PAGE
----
SOCHI, Russia -- U.S. defenseman Ryan Suter cut through the post-game blather about playing hard and having opportunities and coming up short in the semifinals of the men's Olympic hockey tournament Friday.
"We didn't show up to play," Suter said. "It's kind of frustrating. We sat back. We were passive. You can't play scared. I thought we sat on our heels and just didn't take it to them at all."
The other possibility? Team Canada is just that much better than Team USA.
The score was 1-0, but if it's possible for one team to be clearly superior in a one-goal game, this was Exhibit A. Canada kept the puck on the Americans' end for long stretches, smothered penalties and throttled Team USA's potent offense.
For all the talk about how big and fast the Americans were, Canada played bigger and faster.
"I think we were the first team that could skate with them in this tournament," Canadian forward Matt Duchene said. "Even the Russians didn't play them as hard as we did."
Team Canada advanced to the gold-medal game against Sweden on Sunday, while the United States faces Finland for the bronze medal Saturday. Sweden beat Finland, 2-1, in the other semifinal at the Bolshoy Ice Dome.
"We have one more chance to win a medal and make this trip worth it," forward David Backes said.
For the Americans, it was yet another bitter pill administered by their neighbors to the north.
Four years ago, with 27 million of Canada's 33 million citizens tuned in, Sidney Crosby scored the golden goal against Team USA in overtime in Vancouver. And on Thursday, the U.S. women lost to Canada in the gold-medal game for the third time in the last four Olympics.
"I always tell Canadians and nobody believes me: It's hard to win," said Mike Babcock, Canada's men's coach. "You don't just put your country's uniform on and win. It's hard. You have to line up the moon and stars to win. People don't believe that in Canada but it's a fact."
The men's semifinal played out much the way U.S. coach Dan Bylsma envisioned it would, but with a different result.
"We are not going to try to outshoot a team like Canada," he said the day before the game. "We are going in with a blue-collar mentality, to outwork them."
Instead, the Americans got outworked. They couldn't get untracked on their power play, had a hard time putting their offense together and played defense for long stretches. Zach Parise got eight shots and Phil Kessel took four but no one else got more than three.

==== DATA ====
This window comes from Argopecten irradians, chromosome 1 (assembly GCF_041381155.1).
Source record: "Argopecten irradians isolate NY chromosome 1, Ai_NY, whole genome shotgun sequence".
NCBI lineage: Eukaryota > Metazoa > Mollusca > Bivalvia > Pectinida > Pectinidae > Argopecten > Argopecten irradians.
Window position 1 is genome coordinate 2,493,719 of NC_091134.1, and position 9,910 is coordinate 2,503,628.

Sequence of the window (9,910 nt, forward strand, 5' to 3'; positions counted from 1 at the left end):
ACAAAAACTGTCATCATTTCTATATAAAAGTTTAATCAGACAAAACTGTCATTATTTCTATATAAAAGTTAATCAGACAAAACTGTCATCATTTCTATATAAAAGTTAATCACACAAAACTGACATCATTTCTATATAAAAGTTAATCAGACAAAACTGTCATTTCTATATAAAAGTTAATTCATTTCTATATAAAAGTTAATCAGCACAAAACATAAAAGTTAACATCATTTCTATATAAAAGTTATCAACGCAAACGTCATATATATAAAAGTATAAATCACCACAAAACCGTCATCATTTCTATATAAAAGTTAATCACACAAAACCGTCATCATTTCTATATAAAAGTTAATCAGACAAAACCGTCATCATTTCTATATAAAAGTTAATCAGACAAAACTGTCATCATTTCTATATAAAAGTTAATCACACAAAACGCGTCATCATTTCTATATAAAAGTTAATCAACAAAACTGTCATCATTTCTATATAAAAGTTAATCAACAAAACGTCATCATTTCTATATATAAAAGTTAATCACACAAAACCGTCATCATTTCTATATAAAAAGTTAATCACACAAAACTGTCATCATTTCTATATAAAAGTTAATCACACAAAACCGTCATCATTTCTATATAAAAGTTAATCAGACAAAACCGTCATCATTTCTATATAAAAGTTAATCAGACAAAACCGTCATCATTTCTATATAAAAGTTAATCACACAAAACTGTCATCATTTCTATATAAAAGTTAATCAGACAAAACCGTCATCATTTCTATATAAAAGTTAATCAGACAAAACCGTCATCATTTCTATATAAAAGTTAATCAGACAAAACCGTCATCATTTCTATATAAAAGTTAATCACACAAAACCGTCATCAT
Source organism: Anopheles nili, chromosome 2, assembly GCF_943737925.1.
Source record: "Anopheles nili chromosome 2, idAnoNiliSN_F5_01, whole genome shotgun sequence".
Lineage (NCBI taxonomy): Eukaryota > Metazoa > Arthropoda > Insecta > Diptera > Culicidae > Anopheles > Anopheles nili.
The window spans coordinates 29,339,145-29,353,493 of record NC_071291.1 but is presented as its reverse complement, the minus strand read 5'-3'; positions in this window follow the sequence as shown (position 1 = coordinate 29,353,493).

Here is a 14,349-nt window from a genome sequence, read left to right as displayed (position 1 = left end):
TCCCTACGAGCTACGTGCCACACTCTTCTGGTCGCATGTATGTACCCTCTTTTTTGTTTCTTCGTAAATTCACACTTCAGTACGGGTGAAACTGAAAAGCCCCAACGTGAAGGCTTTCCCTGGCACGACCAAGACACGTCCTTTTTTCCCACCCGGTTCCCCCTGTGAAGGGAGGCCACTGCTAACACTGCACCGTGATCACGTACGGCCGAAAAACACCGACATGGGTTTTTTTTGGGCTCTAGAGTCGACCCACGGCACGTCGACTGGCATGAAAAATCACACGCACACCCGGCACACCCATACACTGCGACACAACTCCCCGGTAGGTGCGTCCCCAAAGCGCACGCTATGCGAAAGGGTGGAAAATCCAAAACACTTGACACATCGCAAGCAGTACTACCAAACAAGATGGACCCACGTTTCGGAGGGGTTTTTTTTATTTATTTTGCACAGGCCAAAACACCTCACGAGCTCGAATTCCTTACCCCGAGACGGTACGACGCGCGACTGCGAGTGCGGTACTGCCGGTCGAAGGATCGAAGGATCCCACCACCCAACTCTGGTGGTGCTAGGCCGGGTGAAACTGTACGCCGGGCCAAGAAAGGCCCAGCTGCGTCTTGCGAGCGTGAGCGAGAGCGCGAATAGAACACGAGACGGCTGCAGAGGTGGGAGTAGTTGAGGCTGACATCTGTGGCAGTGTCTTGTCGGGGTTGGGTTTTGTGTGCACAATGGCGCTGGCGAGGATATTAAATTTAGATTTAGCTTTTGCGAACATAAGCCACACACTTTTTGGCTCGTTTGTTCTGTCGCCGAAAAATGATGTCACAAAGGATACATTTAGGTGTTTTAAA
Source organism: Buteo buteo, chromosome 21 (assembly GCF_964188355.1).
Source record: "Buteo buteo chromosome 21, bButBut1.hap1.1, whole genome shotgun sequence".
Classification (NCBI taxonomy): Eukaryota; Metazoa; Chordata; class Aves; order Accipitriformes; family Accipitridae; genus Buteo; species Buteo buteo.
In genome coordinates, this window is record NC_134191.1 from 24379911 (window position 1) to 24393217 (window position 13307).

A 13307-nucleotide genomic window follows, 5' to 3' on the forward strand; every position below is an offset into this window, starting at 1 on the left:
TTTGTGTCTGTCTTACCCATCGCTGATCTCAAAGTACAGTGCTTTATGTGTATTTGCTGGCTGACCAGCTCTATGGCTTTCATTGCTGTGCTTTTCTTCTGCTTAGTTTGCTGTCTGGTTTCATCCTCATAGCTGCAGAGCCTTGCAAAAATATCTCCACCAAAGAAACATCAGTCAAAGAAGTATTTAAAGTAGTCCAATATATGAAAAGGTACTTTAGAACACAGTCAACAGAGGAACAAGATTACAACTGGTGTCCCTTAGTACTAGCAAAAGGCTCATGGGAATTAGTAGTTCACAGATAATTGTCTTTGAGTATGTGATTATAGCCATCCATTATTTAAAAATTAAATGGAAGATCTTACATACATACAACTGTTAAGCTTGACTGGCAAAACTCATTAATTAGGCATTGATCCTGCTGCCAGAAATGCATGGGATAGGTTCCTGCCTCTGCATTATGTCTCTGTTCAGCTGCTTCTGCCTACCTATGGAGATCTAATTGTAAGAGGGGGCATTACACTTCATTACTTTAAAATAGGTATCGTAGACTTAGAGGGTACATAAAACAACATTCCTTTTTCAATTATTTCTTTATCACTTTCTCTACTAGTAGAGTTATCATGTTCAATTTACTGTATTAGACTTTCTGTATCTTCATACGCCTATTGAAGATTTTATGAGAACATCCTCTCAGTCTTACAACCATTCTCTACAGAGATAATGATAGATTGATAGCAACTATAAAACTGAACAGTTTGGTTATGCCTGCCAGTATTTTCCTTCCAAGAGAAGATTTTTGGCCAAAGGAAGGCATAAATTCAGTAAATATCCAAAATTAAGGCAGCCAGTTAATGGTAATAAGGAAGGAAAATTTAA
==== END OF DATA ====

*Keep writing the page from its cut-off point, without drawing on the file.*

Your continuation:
"We forced them to play in their defensive zone a lot," Crosby said. "They've got a lot of guys who are skilled and they have a lot of speed, but I think we did a good job of keeping them in there for 20-second stretches and kind of taking away their energy offensively."
Said Bylsma, "The Canadians played a fast game. I thought they came at us with 20 guys tonight. They came at us with speed. They came at us for 60 minutes. We weren't able to counter that or match that as much as we would have liked."
Forward Jamie Benn scored the game's lone goal early in the second period. Jay Bouwmeester threaded a pass between three U.S. defenders to Benn just outside the crease and he fired a wrist shot past goalie Jonathan Quick.
"David Backes is going out on Bouwmeester and I was confident David was going to get in the way of that one," Bylsma said. "It was a great play by the guy in the slot as well. I thought getting the first goal was big in the game. They did gain momentum off it."
Both goalies were outstanding with Quick stopping 36 of 37 shots and Carey Price turning back all 31 shots by the Americans.
"Our goalie was our best player on the ice tonight," Bylsma said. "We just weren't able to turn that back the other way."
Canada has struggled to put the puck in the net in this tournament but not for lack of opportunities.
"We haven't scored," Babcock said, "and no one seems to care."
Defenseman Marc-Edouard Vlasic pointed out that the Canadians get every opponent's best effort.
"Everybody wants to beat Canada, you know?" he said. "We've played defensive games and we've come out on top and now we're in the gold-medal game. It doesn't matter how you get there as long as you get there. That's all that Canada wants and that's all we want, is to win the gold medal."
Suter didn't hesitate when he was asked which loss hurt more, this one or the gold-medal game in Vancouver.
"This one," he said. "We didn't show up to play and it's very frustrating. We had motivation. We just didn't take it on the ice."
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US MEN HOCKEY, CANADA